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Paul Kiesel
Paul Kiesel
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Bernanke, Greenspan and Paulson were Wrong on Fannie and Freddie, Housing Crisis

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On July 16, Federal Reserve Chairman Ben Bernanke told Congress that he believed Fannie Mae and Freddie Mac would be able to make it through the storm of the U.S housing crisis. In front of Representative Barney Frank’s House Financial Services Committee, Bernanke also said that troubled Fannie Mae and Freddie Mac were adequately capitalized and “in no danger of failing.”

Fast forward to last Friday evening, September 5, when reports started circulating over news wires that Fannie and Freddie were about to be taken over by the federal government, which, of course, ended up happening within 48 hours of that news breaking.

Did Bernanke really miss all of the troubles at Fannie and Freddie — their inability to raise capital, amid a multifarious of other issues — only seven weeks ago, and all of a sudden saw that the two GSEs needed the backing of the federal government? How did Alan Greenspan overlook or not understand the housing bubble that was taking place while chairman of the Fed, and warn the country of the potential ramifications from that bubble bursting? (Greenspan made several claims that the worst of the housing market’s problems were over, towards the end of 2006.) Why did Treasury Secretary Henry Paulson assume that Hope Now would be the one and only answer to the flood of foreclosures and default notices hitting the most problematic housing markets, even though within a year of its creation President Bush would sign a sweeping housing bill into law, designed to do what Hope Now never could have done?

(When President Bush was days away from signing the housing bill into law — a drastic change of heart considering just a week before he was adamantly opposed to a housing bailout package — he made several comments on how it would shore up Fannie and Freddie’s capital troubles, however, Wachovia economist Mark Vitter felt that housing bill would not successfully provide that relief, “[Won’t] speed up or lessen the impact of the correction of the housing market [. . .] It’s too late for that. There’s nothing that can be done.” Again, if Fannie and Freddie had capital troubles towards the end of July and that was Bush’s definitive reason for signing the housing bill, then why did Bernanke tell Congress two weeks prior that the two GSEs were “adequately capitalized” and “in no danger of failing?”)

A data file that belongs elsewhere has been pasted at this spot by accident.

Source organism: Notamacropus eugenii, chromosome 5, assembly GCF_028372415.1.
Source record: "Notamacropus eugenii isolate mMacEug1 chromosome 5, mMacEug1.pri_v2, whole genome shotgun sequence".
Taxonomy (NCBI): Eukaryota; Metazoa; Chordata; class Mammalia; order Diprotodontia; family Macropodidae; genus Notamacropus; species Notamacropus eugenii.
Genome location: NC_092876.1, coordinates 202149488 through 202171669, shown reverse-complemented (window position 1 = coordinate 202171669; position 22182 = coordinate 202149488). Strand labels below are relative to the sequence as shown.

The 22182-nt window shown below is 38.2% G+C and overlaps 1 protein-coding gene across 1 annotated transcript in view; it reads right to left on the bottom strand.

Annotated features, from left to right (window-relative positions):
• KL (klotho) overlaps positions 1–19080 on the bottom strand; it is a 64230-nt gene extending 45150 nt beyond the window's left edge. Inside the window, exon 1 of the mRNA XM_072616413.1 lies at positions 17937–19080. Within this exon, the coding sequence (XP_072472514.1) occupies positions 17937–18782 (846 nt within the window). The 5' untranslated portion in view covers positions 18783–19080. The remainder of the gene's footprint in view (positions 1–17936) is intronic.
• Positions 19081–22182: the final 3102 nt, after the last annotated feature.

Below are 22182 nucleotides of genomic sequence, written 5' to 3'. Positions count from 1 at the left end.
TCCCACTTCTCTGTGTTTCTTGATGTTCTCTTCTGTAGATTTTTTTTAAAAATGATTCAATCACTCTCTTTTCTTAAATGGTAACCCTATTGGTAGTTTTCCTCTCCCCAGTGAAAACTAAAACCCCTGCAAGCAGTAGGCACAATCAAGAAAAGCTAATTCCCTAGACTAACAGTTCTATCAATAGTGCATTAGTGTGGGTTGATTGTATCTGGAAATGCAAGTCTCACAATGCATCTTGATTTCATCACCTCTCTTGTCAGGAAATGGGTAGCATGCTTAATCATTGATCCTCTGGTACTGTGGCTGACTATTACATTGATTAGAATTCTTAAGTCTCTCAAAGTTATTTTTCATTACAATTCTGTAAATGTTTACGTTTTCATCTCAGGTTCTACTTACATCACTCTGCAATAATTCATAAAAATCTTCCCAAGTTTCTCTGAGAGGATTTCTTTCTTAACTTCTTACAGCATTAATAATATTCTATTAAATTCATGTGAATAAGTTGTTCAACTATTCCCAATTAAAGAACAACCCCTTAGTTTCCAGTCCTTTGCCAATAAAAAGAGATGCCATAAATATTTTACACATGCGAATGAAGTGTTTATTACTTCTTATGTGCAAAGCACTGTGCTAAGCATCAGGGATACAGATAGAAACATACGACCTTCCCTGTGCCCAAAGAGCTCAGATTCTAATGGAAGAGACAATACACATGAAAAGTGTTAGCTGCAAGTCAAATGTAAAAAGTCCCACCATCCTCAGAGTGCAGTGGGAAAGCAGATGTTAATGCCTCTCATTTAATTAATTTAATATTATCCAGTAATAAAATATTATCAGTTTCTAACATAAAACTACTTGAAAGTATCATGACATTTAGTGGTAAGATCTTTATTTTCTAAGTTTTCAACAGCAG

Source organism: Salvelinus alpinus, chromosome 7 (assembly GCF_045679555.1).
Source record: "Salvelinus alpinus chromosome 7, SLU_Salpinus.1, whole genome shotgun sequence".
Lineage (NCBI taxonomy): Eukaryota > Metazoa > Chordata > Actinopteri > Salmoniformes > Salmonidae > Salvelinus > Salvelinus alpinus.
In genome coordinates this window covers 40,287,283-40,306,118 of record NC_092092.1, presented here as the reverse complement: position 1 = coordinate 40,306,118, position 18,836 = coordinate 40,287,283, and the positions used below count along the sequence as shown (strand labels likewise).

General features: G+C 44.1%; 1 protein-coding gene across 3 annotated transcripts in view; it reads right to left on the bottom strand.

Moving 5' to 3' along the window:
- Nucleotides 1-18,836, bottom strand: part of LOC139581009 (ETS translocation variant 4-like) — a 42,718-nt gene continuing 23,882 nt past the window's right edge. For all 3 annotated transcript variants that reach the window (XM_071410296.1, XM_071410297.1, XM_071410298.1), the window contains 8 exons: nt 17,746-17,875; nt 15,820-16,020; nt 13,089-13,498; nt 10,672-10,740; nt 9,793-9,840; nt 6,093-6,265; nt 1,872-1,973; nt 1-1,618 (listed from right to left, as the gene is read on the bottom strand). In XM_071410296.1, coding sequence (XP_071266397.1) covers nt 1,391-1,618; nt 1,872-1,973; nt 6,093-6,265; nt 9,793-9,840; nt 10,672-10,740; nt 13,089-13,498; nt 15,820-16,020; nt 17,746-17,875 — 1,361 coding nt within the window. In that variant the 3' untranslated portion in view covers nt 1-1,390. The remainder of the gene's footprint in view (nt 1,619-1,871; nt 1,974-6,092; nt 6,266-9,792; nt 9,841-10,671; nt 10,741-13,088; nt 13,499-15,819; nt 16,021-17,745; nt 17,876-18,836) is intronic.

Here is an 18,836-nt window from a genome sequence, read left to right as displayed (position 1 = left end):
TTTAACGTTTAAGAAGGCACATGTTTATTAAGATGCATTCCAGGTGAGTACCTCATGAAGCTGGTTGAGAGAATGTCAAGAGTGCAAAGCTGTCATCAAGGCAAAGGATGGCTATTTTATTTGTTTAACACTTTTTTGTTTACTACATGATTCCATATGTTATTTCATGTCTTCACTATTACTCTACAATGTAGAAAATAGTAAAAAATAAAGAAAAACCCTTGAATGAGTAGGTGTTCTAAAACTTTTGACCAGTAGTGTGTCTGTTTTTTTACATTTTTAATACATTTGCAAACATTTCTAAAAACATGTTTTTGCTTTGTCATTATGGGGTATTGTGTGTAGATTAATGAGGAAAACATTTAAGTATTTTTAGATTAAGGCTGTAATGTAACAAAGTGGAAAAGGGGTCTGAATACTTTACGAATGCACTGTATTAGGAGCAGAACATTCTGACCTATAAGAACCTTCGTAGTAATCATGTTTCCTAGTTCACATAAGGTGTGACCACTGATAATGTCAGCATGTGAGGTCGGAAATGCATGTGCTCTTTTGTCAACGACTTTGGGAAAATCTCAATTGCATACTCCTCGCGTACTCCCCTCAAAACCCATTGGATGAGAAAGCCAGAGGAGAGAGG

All of these questions will be asked long after the housing market, credit markets and Wall Street have rebounded (sometime in 2010?), but ultimately, three of the nation’s supposed most erudite individuals on macro- and microeconomics ended up disastrously wrong in their observations and predictions. If Bernanke, Greenspan and Paulson truly didn’t know what was going on and what was going to be outcome of mistaken ignorance, then the housing/mortgage crisis is further evidence that banks and lenders lacked oversight and regulation, thus, subsequently allowing banks and lenders to be more inconspicuous in their lending practices (TELA violations). Or maybe all three knew, and chose not to tell the public in fear of expediting a problem that appears, after all of the deregulation that took place in the banking industry in the late-90s and early-2000s, to have been inevitable.